What does the Lord require of you? This will be the question before Assembly Committee 11 when the Presbyterian Church (U.S.A.)’s 223rd General Assembly meets June 16–23 in St. Louis. The committee will consider issues ranging from “racist nationalism” and the “unjust, racist disparagement of people and entire nations” by politicians and government officials to effective drug policies that put healing before punishment.
Committee 11 – Social Justice Issues – will address issues that many would consider hot topics, including sexual misconduct in the PC(USA) and an overture from the Presbytery of Boise asking the Assembly to affirm and clarify the PC(USA)’s position regarding the appropriate boundaries of religious liberty. The Advisory Committee on Social Witness Policy is recommending that the Assembly approve resolutions on “religious freedom without discrimination” and “honest patriotism.”
The Presbytery of Greater Atlanta has submitted an overture asking the Assembly to join Assemblies as far back as 1959 and as recent as 2014 indeclaring the church’s continued opposition to capital punishment. The overture calls for an immediate moratorium on all executions in all jurisdictions that impose capital punishment.
The Advocacy Committee for Racial Ethnic Concerns (ACREC) is recommending that the Assembly change the terminology used when referring to different ethnicities. ACREC is asking the Assembly to direct all six agencies of the PC(USA) to move toward changing from the term “racial ethnic people” to “people of color.” The requested action also includes ACREC updating its own name to Racial Equity Advocacy Committee (REAC). The committee maintains that the term “racial equity” more accurately represents its work and ministry. These recommendations are a final response to a referral from the 222nd General Assembly (2016).
In a matter directly related to the nation’s current political climate, an overture from the Presbytery of Hudson River asks the Assembly to affirm a declaration expressing “concerns about the direction towards autocracy that our country is taking.” The rationale for the overture states, “Our theology calls us, as Presbyterians, to be active participants in the political life of the world and to speak when fundamental tenets of our faith are being violated.”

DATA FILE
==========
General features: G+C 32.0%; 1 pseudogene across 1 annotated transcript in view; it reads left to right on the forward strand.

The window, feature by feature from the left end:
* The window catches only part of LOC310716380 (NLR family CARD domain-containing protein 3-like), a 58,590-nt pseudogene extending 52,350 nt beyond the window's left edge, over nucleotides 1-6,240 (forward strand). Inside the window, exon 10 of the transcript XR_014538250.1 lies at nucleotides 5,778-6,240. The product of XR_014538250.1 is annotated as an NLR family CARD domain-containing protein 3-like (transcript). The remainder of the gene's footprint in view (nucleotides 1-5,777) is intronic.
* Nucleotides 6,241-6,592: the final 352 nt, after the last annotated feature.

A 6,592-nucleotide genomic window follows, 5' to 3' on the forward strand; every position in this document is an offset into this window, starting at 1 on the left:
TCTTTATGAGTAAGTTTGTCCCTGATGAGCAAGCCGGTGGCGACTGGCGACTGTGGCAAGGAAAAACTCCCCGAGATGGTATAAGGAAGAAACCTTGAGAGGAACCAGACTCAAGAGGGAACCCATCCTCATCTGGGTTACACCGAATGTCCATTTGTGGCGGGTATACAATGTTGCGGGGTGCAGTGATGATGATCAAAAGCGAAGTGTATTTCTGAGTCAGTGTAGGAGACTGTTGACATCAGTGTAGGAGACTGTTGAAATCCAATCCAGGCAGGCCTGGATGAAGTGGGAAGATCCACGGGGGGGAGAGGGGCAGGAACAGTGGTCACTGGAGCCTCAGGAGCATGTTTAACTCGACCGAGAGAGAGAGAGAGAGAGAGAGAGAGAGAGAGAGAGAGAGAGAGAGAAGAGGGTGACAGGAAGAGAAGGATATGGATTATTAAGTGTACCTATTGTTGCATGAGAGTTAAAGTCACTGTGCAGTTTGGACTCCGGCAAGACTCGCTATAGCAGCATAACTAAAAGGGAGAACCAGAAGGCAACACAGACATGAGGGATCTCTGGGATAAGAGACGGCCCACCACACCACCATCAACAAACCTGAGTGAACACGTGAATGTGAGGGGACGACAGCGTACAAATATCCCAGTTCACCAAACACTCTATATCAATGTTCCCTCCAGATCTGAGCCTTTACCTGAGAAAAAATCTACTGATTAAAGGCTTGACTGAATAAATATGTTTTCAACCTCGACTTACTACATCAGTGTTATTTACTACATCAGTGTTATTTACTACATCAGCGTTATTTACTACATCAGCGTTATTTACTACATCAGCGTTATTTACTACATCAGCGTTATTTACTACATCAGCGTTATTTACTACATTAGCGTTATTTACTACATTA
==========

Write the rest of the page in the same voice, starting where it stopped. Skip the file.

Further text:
An overture from the Presbytery of New Castle calls for the Assembly to pray for a movement of the Spirit to engage the PC(USA) and its more than 9,300 congregations in nationwide action to prevent gun violence. In its comments on the overture, ACREC says, “No longer will Presbyterian congregations be paralyzed and threatened by gun and ammunition lobbies.” ACREC says it believes the overture “will save lives by creating a safe community and restoring peace.”
The Advocacy Committee for Women’s Concerns (ACWC) is asking the Assembly to direct it to form a five-member task group comprised mostly of black women “with a passion and experience of advocating for black girls and/or women.” ACWC recommends that the task group study the research on disparities of black girls and women, including the results of the report “Girlhood Interrupted: The Erasure of Black Girls’ Childhood,” with the intention of “intersecting and expanding the work that is already being done around the national church in racial justice.”
Committee 11 will act on two overtures related to gender identity, both sponsored by New Castle Presbytery. One calls for the affirmation and celebration of the full dignity and humanity of people of all gender identities. The other calls for the celebration of the gifts of people of diverse sexual orientations and gender identities in the life of the church.
Acting on a recommendation from the Presbyterian Intercultural Network (PIN), the Presbyterian Mission Agency Board is asking the Assembly to declare that the PC(USA) must become a “Church of Intercultural Transformation.” It also asks the Assembly to designate 2020–2030 as the “Decade of Intercultural Transformation” and to denounce “the persistent and demonic presence of racism and the misuse of power and privilege in our individual and institutional lives.”
An overture from San Francisco Presbytery asks the Assembly to recognize the prophetic voice of Presbyterian pastor Henry Highland Garnet’s for today’s time. The first African American to address Congress – on February 12, 1865 – Garnet gave what the overture says is considered the most important speech in African American history.
The Assembly is also being asked to commend the congregations and pastors of greater St. Louis for “the Christian witness in their community ministries of justice and service” and to commend “all those who have engaged in conversations and education about the tensions of race and class.”
Gail Strange is director of church and mid council communications for the Presbyterian Mission Agency. She is covering Assembly Committee 11 for the General Assembly News.